Swingtime for Hitler

propaganda swing

Dark days in Germany: Miranda Wilford as Lala Anderson Pictures:Nicola Young

Propaganda Swing

Belgrade Theatre, Coventry


PETER Arnott’s Propaganda Swing, based on a true story, brings alive a period of history where a cocktail of contradictions, a mixture of menace and merriment, purity and prurience infected the German Fatherland. Wagner is in, Tin Pan Alley definitely out.

It’s Berlin, August 1939 as the Nazi war machine is in full swing – music is strictly controlled by order – and Charly and his Orchestra are dragooned (and paid well) to provide light entertainment to Lord Haw Haw’s broadcasts to Britain.

An American war correspondent, Bill Constant (Richard Conlon), detailed to send broadcasts back to America is in love with the band’s jazz singer Lala Anderson (Miranda Wilford), wife of band leader Lutz Templin (Tomm Coles). His voice outlines the story as it unfolds. Their ill-fated affair provides the romantic impetus of the piece.

Propaganda expert and wannabeOtto Stenzle jazz singer Charly Schwedler (Jonny Bower) has been given Lutz’s band to crank up the dwindling ratings for Haw Haw’s diatribes. Charly’s girlfriend jazz singer and trumpeter Anita Spada (Clara Darcy) gradually changes her romantic allegiance to Herr Heinrich Hinkle (Paul Lincoln) to Charly’s chagrin. Hinkle is the ‘baddie’, the man with menace in his bones.

Chris Andrew Mellon as the Mr Fixit, funnyman and club owner Otto Stenzl

An curious if startling cameo of ‘Hinkie’ and Anita also shows him to be a man with interesting foibles that don’t usually form part of the Nazi doctrines of purity, Freud would probably point at repression – just like the music.

The doctrine of purity, both racial and musical, has outlawed jazz, the Devil’s music, and driven it, quite literally, underground. Black musicians and Jewish songwriters are too much for the Nazis.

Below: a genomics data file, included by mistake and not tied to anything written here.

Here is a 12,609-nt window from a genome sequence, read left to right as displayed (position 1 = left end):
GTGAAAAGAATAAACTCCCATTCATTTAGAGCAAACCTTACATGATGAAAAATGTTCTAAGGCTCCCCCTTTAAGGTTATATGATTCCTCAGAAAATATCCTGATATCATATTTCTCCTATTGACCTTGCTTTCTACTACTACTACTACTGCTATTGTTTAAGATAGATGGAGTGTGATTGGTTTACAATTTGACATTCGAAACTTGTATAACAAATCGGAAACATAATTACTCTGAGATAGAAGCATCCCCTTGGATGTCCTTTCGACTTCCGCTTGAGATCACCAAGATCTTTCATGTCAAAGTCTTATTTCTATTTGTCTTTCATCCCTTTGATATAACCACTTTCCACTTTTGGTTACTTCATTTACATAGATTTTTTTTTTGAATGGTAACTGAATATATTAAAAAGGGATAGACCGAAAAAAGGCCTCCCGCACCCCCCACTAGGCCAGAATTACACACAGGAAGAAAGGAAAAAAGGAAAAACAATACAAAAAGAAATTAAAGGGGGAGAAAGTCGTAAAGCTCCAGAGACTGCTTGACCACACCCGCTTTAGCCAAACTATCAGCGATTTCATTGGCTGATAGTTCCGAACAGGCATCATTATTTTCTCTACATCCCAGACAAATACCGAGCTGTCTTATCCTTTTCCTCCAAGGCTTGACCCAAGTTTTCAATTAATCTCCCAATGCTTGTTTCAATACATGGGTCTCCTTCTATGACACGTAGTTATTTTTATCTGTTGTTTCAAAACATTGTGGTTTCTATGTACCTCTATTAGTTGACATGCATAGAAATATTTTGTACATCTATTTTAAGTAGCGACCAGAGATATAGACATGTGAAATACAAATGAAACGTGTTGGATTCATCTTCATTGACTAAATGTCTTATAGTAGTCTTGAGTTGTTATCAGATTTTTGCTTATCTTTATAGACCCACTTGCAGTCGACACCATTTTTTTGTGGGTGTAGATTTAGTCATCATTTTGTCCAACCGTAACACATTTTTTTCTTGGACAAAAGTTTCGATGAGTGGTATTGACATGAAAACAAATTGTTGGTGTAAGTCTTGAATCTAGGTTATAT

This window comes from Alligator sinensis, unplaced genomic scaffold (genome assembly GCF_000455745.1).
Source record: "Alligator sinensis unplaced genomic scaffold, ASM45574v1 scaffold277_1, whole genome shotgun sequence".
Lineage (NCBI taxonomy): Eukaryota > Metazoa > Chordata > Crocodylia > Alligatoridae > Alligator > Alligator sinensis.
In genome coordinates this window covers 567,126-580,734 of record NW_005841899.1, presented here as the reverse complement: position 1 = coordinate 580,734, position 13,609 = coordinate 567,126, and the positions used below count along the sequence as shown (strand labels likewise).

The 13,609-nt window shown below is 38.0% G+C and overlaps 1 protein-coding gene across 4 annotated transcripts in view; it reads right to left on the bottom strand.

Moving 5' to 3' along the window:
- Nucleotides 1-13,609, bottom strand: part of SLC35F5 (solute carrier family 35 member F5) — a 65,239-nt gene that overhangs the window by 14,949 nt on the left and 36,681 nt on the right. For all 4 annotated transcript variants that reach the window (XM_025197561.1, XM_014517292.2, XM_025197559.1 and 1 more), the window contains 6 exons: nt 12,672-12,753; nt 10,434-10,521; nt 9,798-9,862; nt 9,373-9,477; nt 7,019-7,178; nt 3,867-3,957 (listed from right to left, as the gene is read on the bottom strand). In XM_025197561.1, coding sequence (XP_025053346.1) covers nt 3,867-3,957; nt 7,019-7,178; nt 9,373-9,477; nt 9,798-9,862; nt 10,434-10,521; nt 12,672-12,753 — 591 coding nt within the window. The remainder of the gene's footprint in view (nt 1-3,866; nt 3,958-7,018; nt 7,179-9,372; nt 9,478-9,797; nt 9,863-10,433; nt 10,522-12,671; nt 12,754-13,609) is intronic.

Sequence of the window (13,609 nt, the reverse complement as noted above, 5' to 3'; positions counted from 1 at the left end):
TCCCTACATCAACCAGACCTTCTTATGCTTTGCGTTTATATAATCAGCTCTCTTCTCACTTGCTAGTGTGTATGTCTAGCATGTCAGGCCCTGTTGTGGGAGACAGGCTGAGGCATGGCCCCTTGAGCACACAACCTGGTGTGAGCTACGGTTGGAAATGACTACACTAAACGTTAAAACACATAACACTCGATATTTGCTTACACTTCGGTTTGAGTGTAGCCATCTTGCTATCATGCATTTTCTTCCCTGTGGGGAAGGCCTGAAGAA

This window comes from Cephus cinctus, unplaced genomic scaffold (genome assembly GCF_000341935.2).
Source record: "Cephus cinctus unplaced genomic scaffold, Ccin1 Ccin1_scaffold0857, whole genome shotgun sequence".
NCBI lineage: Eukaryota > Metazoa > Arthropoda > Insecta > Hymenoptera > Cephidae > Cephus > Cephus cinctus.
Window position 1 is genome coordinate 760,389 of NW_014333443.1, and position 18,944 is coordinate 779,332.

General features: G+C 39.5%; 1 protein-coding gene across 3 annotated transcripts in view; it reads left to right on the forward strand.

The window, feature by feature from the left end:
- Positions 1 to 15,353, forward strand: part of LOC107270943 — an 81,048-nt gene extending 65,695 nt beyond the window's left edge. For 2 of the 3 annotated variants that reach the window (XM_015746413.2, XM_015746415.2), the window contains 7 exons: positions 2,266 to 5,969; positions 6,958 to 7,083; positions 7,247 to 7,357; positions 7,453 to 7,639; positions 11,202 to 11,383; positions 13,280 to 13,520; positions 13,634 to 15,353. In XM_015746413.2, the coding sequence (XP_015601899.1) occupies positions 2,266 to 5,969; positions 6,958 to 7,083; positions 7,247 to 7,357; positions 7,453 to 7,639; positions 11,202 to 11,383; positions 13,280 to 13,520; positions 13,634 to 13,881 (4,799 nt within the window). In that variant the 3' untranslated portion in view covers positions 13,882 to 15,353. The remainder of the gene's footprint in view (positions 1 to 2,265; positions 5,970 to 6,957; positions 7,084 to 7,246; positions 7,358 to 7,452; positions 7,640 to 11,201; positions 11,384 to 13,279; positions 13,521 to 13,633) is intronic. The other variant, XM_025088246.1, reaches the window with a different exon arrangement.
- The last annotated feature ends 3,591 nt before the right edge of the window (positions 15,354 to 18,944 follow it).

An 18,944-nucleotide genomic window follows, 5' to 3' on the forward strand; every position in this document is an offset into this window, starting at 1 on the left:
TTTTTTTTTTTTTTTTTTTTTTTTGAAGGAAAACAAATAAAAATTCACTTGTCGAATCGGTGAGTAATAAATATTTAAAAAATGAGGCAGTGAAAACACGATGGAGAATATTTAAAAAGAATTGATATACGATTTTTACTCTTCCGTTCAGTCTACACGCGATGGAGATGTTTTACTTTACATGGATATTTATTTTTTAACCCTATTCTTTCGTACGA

Light relief comes in the form of Mr Fixit, funnyman and club owner Otto Stenzl (Chris Andrew Mellon) who, for me, simply stole the show. It is both clever writing, from Peter Arnott and casting that you know from the outset that one character is doomed, yet a born survivor. The twist at the end is worth the ticket money on its own. What a corker! I never saw that coming!

There is some great music, and a great band and the song Lilli Marlene features as it should, sung elegantly and movingly. I particularly enjoyed the Minnie the Moocher rendition from the band with the new words to explain the limitations of the regime. Directed by Hamish Glen it runs to 27-09-14.

Jane Howard


And from a table near the band . . .


CHRIS Andrew Mellon gives what must be one of the performances of his life as Otto Stenzl, the gay, larger than life club owner in Berlin, a leftover from a previous, more permissive age of Berlin in the 20s and 30s, the age of Isherwood.

 There are elements of Archie Rice in his final bitter and funny, stand up act, a self destruct, moment of defiance as the Nazis set out to destroy him and the heart of the Berlin he has known.

This is a time of puritanical nationalism, at least in public, with Jazz, Jewish and black music, allowed only for propaganda with familiar tunes with new, clunking words glorifying the Nazis and despising the allies.

Callam Coates is wonderfully obnoxious as William Joyce, Lord Haw Haw, while Jonny Bower as Charly would have been quite likable as a singer had he not been a Nazi . no such danger with our other, neighbourhood National Socialist.

 Paul Lincoln ensured there was nothing likeable about the fanatical Hinkel, a sort of Her Flick without either the limp or the laughs.

Clara Darcy provides a two-faced, untrustworthy climber in Anita, who plays trumpet and betrayal in equal measure, while Miranda Wilford as Lala and Tomm Coles as Lutz are the unfortunate singer and bandleader caught up in politics and propaganda in Nazi Germany. Play Nazi jazz or . . . well, or else.

Richard Conlon's Bill Constant, is a throwback to the firms of the 30s and 40s with the voice over of the private eye hero narrating the tale as you went along, a nice period touch.

Lighting from Mike Robertson was also worth a mention as was a fine set from Libby Watson and the show would never have worked without a band of excellent musicians.

Its a quality production, directed by Hamish Glen, which is entertaining, funny or sad at times, but has a sinister undercurrent which gives a hint of what life in Berlin under the Nazis was like.

Roger Clarke



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